Responding to Industry Pressure, Congress Is Seeking Expedited FAA Approval of BVLOS Drone Flights 

Two powerful US Senators have just introduced legislation that would compel the Federal Aviation Administration (FAA) to extend Beyond Visual Line of Sight (BVLOS) authority to more US drone flights, reducing the need for drone operators to secure case-by-case exemptions and waivers to existing FAA regulations that many believe are hampering the growth of the drone industry.

The bipartisan legislation, sponsored by Virginia Democratic Senator Mark Warner and South Dakota Senator John Thune, a Republican, addresses long-standing complaints from drone industry stakeholders that the FAA’s current regulatory system is unduly complex and that decisions about BVLOS waivers and exemptions are made without clear guidelines, leaving drone fliers in the dark about how to secure authority for advanced drone flights.

In recent years, only a small number of companies have received a standing waiver or exemption from current FAA drone flight regulations.   Most companies are still required to seek approval for BVLOS operations prior to each proposed commercial operation and in some cases, prior to each flight.   BVLOS flights in close proximity to populated areas and to roadways with heavy vehicle traffic are rarely granted, even when the drones in question have passed the FAA’s own rigorous safety tests.  All told, less than 20% of all requests for BVLOS waivers or exemptions were approved by the FAA during the past decade, official records show.

The new legislation comes on the heels of a report by the US Government Accountability Office (GAO), Congress’ investigative arm,  which heavily criticized the FAA for failing to create a “comprehensive” national airspace management system for drones, despite years of pressure from past administrations as well as from Congress to establish one.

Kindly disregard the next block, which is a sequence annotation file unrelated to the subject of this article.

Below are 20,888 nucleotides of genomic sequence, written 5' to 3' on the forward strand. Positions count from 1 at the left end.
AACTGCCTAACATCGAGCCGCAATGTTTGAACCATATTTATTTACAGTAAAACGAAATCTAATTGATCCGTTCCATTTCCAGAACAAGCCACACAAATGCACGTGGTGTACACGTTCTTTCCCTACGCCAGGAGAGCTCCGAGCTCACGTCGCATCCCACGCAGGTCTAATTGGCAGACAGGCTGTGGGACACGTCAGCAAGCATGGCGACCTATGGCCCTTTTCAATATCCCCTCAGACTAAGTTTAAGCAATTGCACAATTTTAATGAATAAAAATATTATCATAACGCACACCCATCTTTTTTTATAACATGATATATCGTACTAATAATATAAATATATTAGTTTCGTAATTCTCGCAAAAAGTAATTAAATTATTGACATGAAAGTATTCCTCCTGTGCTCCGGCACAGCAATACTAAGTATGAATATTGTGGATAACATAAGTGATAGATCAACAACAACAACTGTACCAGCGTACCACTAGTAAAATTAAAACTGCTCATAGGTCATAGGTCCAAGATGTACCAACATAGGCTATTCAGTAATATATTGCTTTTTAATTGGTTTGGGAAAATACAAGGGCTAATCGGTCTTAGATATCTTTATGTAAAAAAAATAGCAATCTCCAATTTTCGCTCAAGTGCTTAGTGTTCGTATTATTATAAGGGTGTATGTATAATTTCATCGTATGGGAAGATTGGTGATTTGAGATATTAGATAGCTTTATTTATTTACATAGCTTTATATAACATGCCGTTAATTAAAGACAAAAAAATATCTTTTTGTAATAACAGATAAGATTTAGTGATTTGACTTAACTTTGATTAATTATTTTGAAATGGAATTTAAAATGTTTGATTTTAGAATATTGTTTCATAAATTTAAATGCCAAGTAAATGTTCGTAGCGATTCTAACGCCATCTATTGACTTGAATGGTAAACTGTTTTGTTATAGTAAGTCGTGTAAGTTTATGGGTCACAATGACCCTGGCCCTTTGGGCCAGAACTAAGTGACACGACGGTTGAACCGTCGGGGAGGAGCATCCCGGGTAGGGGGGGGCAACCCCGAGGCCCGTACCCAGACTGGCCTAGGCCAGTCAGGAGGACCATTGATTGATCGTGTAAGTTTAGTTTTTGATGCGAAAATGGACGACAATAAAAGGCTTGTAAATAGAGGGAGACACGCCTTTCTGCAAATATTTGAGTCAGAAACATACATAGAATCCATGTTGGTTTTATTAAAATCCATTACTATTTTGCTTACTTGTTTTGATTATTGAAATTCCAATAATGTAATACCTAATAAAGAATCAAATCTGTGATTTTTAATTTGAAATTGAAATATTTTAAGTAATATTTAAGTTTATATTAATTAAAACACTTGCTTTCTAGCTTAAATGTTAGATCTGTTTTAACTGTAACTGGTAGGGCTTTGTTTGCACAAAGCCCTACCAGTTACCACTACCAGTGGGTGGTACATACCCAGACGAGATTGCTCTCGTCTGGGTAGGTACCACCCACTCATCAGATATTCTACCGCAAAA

The GAO report, based on a review of FAA planning documents as well as in-depth interviews with FAA officials and drone industry stakeholders,  found that the FAA was granting BVLOS authority to companies on an ad hoc case-by-case basis that lacked overall consistency, giving some industry sectors and even companies unfair advantages over others and creating bottlenecks and delays that were hampering drone industry growth overall.

The GAO called for the FAA to expedite its planning for a comprehensive regulatory overhaul that was first promised back in 2012 and that was originally scheduled to be completed back in 2015.  Last year, the FAA did agree to set up a stakeholder review of its BVLOS waiver and exemption regulations and has granted a limited number of additional waivers, but far fewer than the growing number requested by industry stakeholders, which has prompted renewed pressure on Congress to compel the FAA to act.

Drone industry supporters point to other countries, including Japan and the UK, that have accelerated regulatory approval of BVLOS flights in recent years that allow their companies to conduct long-distance aerial delivery operations, speeding the development of commerce in specific sectors, including agriculture, real estate and retail sales.  The British government recently announced plans to complete a 165-miles drone “super highway” that would allow for autonomous drone flights across much of central England by mid-2024.  By contrast, only one drone “corridor” – just 50-mile long, and limited to upstate New York, away from major cities – has been approved to date by the FAA.

The new drone bill, known officially as the “Increasing Competitiveness for American Drones Act of 2023,” would expedite approval of drone waiver and exemption requests by allowing drone operators under a certain weight to complete their own flight risk assessments while those above that level would be able to receive expedited approval without unnecessary delay.  The bill also calls for the establishment of a special Unmanned Aerial Systems Certification Unit within the FAA – overseen by a senior FAA official – with the sole authority to issue all rulemakings, certifications, and waivers.

Michael Robbins of the Association of Uncrewed Vehicle Systems International, one of the industry groups that pushed for the bill, applauded the two Senators for taking action.  “Commercial drone operations provide valuable services to the American public and workforce – but significant regulatory hurdles are hampering these benefits from reaching their fullest potential and jeopardize U.S. global leadership in aviation,” said “The regulatory challenges are not driven by safety, they are hampered by bureaucracy. We accordingly have urged Congress to prioritize drone integration, and we are grateful for the support of Senators Warner and Thune in this cause.”

The proposed legislation could face weeks of debate – including pushback from the FAA – and may require amendments before the full Senate approves the bill (in some form) and both houses of Congress vote it into law later this year.

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